A UCLA student being tased last Wednesday for protesting the fee hikes.
From November 17-19, the University of California Board of Regents met to decide whether to raise University of California tuition 32%, to exceed $10,000 for the first time in history, including a $585 mid-year fee increase in January. They decided to approve both hikes, with Student Regent Jesse Bernal casting the only “No” vote.
On the front lines of the fight for public higher education in California, I have been part of a group of faculty, students, and union workers who are organizing against the cuts, which I wrote about on the day of our first system-wide walkout this year. When the UC Berkeley administration perceived unrest, the Chancellor sent out emails to redirect frustration away from administrators and Regents, and toward the California State Legislature. Yet students pushed back, first with the September 24 walkout, then with the November 18-20 strike, and now with the occupations sprouting up on campuses across the state.
Berkeley’s strike was advertised as three days of action: Walkout, Reclaim, and Escalate. There were tentative plans that if the Regents passed the fee increase, there would be a meeting to decide what “Escalate” means. Friday, it meant occupying Wheeler Hall, the largest lecture hall on campus, canceling 118 classes, pulling fire alarms across campus, and rerouting 3,800 students. The point where the action became less salient, however, was when negotiations ceased to focus around the demands of the students in the building, and began to concern their safety. Over a thousand students joined the picket lines and protest surrounding Wheeler Hall Friday, met by riot police and barricades.
Identifying as a cisgender white woman, I have lived with the privilege of relying on police for safety. Yet, last week, for the first time, I, and hundreds of other middle class students across the Universities of California saw police brutality. Thanks largely to my generation’s internet addiction, the videos and pictures of tasing, beating, and brutality went viral. J-Dilla’s “F— the Police” re-emerged as a student anthem. First to hit YouTube was a video of a UCLA police officer so intent on beating a student that he had to be restrained. Then, Yahoo posted a picture proving that UCPD’s denial of taser use was a lie. Throughout Friday, as UC Berkeley PD called in support from the Alameda County Sheriff’s department, the Berkeley PD, and Oakland PD, brutality videos continued to pour in.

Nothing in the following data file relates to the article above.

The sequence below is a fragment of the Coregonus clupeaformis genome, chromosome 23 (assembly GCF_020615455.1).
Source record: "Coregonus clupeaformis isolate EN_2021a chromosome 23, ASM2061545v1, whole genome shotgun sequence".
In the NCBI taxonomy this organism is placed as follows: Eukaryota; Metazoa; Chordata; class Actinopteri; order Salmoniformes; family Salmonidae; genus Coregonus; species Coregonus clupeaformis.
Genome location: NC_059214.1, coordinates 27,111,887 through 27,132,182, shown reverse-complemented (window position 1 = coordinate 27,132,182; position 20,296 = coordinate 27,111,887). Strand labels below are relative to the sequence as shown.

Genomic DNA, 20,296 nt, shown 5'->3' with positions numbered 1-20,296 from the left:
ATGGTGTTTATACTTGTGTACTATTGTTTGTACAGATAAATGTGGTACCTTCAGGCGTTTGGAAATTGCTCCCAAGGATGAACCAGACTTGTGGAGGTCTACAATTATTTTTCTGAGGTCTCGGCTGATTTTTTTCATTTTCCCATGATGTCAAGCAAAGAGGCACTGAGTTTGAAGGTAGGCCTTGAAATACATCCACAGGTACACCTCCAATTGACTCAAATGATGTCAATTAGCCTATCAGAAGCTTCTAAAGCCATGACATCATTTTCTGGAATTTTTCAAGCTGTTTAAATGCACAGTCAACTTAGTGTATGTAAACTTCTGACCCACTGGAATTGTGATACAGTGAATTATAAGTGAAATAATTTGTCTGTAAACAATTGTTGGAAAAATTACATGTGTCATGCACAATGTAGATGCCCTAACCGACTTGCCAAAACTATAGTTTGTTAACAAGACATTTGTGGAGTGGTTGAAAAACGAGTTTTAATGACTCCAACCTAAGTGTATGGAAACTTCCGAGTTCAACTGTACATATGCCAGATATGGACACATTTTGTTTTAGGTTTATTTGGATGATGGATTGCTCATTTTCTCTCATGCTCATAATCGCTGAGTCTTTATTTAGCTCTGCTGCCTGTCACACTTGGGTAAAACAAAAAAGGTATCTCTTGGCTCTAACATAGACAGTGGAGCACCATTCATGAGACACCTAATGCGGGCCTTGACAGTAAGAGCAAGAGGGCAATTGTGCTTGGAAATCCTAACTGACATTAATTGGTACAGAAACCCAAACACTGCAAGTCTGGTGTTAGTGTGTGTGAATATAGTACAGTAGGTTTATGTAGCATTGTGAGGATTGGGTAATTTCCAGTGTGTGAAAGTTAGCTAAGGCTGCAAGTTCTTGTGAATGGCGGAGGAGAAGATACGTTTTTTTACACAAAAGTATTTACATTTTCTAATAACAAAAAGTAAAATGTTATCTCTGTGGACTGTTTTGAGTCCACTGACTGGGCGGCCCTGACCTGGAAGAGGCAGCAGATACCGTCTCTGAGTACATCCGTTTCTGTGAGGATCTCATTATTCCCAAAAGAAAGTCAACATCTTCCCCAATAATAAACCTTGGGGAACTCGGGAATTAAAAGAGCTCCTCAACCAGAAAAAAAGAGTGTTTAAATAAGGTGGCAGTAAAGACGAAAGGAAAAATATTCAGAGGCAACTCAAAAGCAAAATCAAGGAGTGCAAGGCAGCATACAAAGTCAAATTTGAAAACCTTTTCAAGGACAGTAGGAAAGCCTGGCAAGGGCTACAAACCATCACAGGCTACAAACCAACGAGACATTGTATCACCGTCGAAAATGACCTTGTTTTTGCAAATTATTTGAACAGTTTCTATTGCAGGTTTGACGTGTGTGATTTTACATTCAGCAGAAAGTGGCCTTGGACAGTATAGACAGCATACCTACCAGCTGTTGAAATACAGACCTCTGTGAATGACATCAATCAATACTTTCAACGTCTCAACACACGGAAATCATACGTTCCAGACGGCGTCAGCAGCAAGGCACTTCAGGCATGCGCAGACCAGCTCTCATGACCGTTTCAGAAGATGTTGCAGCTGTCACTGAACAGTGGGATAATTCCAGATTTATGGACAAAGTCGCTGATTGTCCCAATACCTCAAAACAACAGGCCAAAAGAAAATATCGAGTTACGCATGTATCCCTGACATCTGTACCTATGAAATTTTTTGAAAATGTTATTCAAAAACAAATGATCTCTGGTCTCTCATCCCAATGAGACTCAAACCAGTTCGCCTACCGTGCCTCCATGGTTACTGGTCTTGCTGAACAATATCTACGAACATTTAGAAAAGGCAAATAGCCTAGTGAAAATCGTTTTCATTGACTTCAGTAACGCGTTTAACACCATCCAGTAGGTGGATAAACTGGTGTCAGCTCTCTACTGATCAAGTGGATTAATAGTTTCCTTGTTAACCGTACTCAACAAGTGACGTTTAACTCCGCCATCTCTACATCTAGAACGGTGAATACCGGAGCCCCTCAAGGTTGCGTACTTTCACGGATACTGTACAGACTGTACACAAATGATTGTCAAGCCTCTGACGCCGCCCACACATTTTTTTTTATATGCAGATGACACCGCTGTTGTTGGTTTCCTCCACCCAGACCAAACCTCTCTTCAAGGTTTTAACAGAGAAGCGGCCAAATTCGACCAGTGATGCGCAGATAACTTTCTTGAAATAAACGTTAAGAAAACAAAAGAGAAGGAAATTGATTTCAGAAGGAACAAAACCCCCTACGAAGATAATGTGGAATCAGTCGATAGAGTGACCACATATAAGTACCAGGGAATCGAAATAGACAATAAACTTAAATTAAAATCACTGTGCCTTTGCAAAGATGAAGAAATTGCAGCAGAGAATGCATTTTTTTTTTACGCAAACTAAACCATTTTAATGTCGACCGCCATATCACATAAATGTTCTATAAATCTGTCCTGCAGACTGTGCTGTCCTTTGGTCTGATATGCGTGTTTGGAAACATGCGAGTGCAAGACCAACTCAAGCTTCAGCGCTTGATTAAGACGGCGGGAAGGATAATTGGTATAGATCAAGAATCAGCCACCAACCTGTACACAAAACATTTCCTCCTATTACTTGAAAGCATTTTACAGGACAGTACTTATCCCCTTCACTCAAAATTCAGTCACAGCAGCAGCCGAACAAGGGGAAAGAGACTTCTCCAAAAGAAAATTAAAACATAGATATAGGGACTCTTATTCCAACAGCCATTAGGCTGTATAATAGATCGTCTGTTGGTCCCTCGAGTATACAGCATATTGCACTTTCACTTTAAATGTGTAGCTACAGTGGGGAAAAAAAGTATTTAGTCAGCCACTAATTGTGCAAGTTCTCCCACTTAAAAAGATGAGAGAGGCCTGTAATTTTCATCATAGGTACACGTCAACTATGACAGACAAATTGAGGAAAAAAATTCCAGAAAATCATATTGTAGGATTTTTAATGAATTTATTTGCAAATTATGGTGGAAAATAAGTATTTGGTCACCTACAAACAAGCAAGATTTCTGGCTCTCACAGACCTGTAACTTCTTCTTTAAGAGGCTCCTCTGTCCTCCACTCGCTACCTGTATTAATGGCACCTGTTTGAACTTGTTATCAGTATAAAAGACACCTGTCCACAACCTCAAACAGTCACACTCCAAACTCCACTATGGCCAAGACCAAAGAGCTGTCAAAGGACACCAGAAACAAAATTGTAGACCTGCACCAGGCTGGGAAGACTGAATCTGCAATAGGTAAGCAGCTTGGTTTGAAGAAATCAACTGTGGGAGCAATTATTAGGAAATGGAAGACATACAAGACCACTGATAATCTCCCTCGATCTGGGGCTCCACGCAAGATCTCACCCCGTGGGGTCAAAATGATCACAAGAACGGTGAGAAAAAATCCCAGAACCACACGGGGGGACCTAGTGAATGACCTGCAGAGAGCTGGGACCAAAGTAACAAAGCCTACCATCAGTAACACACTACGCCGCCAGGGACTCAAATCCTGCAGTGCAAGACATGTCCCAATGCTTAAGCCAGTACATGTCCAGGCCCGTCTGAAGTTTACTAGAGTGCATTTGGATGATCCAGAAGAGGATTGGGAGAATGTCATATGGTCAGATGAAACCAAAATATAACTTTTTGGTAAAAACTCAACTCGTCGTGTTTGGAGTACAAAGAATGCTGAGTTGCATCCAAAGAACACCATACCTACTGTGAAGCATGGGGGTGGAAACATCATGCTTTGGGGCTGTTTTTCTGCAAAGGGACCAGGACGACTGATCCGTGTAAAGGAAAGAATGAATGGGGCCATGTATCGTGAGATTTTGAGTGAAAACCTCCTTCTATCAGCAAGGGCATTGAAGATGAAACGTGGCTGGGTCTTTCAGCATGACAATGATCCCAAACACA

This brutality is unacceptable, especially when student chants of “Whose University? Our university!,” “You’re sexy! You’re cute! Take off that riot suit!”, “Books, not batons,” “We’re not violent, how ’bout you?” and “Peaceful protest!” are met by riot police and violence. Students are acting out of desperation to stay in school, and education is a feminist issue. The protesters, occupiers, and outraged in California are no longer the all-white males of the Free Speech Movement of the 60′s. Present in the escalation planning for Berkeley were transfolk, undocumented students, undergraduate and graduate students, international students, students of color, men, and women, willing to put ourselves at risk to prevent the denial of education to thousands.
UC Ethnic Studies Professor Kevin Wayne delivered a speech at the 2009 Students of Color Conference at UC San Diego two weekends ago. First, he asked everyone to write down how they identify, and then explained the fee hikes. “If you wrote down “first-generation college student,” and the fee hikes pass, you can cross out “first” and write “last.”
To quote a homemade sign from the September 24 walkout, “UC me now- U won’t C me after 32%!”